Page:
Freeport LNG Ship Terminal Texas

The MV Excelsior docked at Freeport LNG Ship Terminal Texas - Image via LNG Development, L.P.

Could The U.S. Ship More LNG To Europe?

Reuters
Total Views: 6735
July 11, 2022
Reuters

By Scott DiSavino

July 11 (Reuters) – The United States, the world’s top natural gas producer, wants to send more liquefied natural gas (LNG) to Europe to help its allies break their dependence on Russian gas after Moscow invaded Ukraine on Feb. 24.

But U.S. exports are limited by the country’s liquefaction capacity and an ongoing outage at Freeport LNG’s plant after the second-biggest U.S. LNG export facility was hit by fire in June.

Russia, once Europe’s biggest gas supplier, has already cut exports for various reasons this year, including the shutdown of pipelines near battle zones in Ukraine and disputes with customers refusing to pay for gas in roubles.

Data provider Refinitiv said Russia exported around 3.7 billion cubic feet per day (bcfd) of gas since mid June on the three main lines into Germany – Nord Stream 1 (Russia-Germany), Yamal (Russia-Belarus-Poland-Germany) and the Russia-Ukraine-Slovakia-Czech Republic-Germany) route. NG/EU

That is down from around 6.5 bcfd in early June and more than halved from an average of 9.4 bcfd in July 2021.

Russian exports will likely fall further when Nord Stream 1 shuts for maintenance from July 11-21. Some in the market worry the pipe may not return on time.

Russia, the world’s second biggest gas supplier, produced about 67.9 bcfd in 2021 and exported 24.4 bcfd, most of which (about 15.0 bcfd) went to the European Union (EU).

Russian gas accounted for around 45% of EU’s imports in 2021 and almost 40% of its total consumption of roughly 39 bcfd, according to the International Energy Agency.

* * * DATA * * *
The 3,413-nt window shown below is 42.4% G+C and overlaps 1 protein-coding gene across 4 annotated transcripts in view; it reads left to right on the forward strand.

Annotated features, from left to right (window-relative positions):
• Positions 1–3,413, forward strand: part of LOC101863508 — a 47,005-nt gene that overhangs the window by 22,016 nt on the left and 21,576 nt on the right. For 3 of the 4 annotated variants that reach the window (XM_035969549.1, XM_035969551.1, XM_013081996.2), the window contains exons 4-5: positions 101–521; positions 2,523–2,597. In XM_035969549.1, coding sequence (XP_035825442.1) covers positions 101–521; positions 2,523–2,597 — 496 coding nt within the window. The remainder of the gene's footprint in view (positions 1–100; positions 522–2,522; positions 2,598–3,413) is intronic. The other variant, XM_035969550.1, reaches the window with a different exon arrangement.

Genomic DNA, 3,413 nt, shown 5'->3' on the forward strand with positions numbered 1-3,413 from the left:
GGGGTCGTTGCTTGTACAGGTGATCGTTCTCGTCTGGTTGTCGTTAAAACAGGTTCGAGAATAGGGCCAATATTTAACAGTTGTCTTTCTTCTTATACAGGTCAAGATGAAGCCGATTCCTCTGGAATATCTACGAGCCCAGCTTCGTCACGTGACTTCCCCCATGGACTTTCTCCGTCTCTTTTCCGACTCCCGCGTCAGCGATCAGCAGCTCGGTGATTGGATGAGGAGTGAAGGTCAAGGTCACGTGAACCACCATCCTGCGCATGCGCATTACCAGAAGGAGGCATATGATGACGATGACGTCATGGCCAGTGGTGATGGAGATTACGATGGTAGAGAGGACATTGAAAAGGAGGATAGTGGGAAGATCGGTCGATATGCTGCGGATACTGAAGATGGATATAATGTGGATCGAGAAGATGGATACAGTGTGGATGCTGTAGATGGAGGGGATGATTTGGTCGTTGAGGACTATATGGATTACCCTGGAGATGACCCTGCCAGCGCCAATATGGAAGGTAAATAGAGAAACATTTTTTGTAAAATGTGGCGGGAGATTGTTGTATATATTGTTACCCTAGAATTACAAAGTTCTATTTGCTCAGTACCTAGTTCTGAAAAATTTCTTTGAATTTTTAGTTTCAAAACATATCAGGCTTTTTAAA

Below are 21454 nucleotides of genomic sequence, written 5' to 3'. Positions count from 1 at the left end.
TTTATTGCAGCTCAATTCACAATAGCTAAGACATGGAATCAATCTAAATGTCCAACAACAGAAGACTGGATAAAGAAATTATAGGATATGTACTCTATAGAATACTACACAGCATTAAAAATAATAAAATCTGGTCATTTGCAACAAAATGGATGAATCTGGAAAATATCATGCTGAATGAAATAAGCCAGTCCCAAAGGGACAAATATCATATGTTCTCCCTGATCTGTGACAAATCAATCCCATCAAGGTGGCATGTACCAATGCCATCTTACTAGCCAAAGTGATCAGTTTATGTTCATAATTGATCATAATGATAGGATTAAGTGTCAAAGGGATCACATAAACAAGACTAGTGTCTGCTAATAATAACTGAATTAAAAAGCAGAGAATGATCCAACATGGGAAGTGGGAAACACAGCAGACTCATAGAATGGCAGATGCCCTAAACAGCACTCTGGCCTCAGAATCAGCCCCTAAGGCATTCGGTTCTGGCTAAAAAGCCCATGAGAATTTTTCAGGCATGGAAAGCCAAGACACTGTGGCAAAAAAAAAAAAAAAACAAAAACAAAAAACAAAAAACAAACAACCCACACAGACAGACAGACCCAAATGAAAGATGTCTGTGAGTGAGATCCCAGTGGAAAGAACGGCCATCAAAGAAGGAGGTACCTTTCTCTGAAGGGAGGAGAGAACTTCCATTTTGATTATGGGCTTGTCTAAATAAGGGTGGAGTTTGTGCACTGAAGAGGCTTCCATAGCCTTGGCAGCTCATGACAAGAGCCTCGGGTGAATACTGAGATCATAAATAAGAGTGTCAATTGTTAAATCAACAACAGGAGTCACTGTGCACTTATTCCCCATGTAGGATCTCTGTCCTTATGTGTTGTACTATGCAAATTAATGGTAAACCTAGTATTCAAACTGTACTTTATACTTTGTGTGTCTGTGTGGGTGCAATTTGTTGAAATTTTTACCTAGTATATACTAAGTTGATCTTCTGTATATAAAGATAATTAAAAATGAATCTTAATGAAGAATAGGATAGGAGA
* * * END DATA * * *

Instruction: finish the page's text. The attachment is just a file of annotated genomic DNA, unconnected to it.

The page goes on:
One billion cubic feet is enough gas for about five million U.S. homes for a day.

HOW MUCH GAS DOES THE U.S. EXPORT?

The United States will produce about 96.5 bcfd of gas in 2022 and export about 11.9 bcfd as LNG, according to U.S. Energy Information Administration (EIA) projections. 

But that EIA outlook was before the Freeport LNG plant in Texas shut on June 8.

Freeport LNG estimated the plant, which was consuming about 2 bcfd of gas before it shut, could resume operations by October. Some analysts, however, think the outage will last longer. 

In 2021, the United States exported a record 9.8 bcfd of gas as LNG with 3.3 bcfd, or 34%, going to Europe. Most U.S. LNG went to Asia in 2021 because prices there JKMc1 averaged $18 per million British thermal units (mmBtu) versus $16 in Europe TRNLTTFMc1.

So far in 2022, the United States exported about 11.0 bcfd of gas as LNG with 7.5 bcfd, or 68%, going to Europe – where prices have averaged $33 per mmBtu versus $29 in Asia.

HOW MUCH MORE CAN THE U.S. EXPORT?

The United States will be able to export more gas, but it will take time.

The seven big U.S. LNG plants, including Freeport LNG, currently have the capacity to export about 13.6 bcfd.

That will rise to 13.8 bcfd later in 2022 when the last units at Venture Global LNG’s Calcasieu Pass plant in Louisiana enter service.

In 2023, U.S. LNG export capacity could reach 14.2 bcfd if New Fortress Energy Inc’s NFE.O Fast LNG project in the Gulf of Mexico receives its permits and enters service as expected. 

CAN OTHERS SUPPLANT RUSSIAN SUPPLIES?

Europe can boost gas supplies by increasing domestic production, importing more pipeline fuel from countries like Azerbaijan and Norway, and importing more LNG.

Europe has already boosted LNG imports from around 10.7 bcfd in 2021 to an average of 17.4 bcfd so far in 2022, according to Refinitiv data.

While most of that additional LNG came from the United States, several other countries boosted exports during the first half of 2022, including Equatorial Guinea, Egypt, Cameroon, Papua New Guinea, Malaysia, Australia, Norway, Oman and Peru.

Some of those LNG exports, however, did not go to Europe but went to other parts of the world to replace cargoes that were re-routed to Europe.

Reporting by Scott DiSavinoEditing by Marguerita Choy

(c) Copyright Thomson Reuters 2022.

Back to Main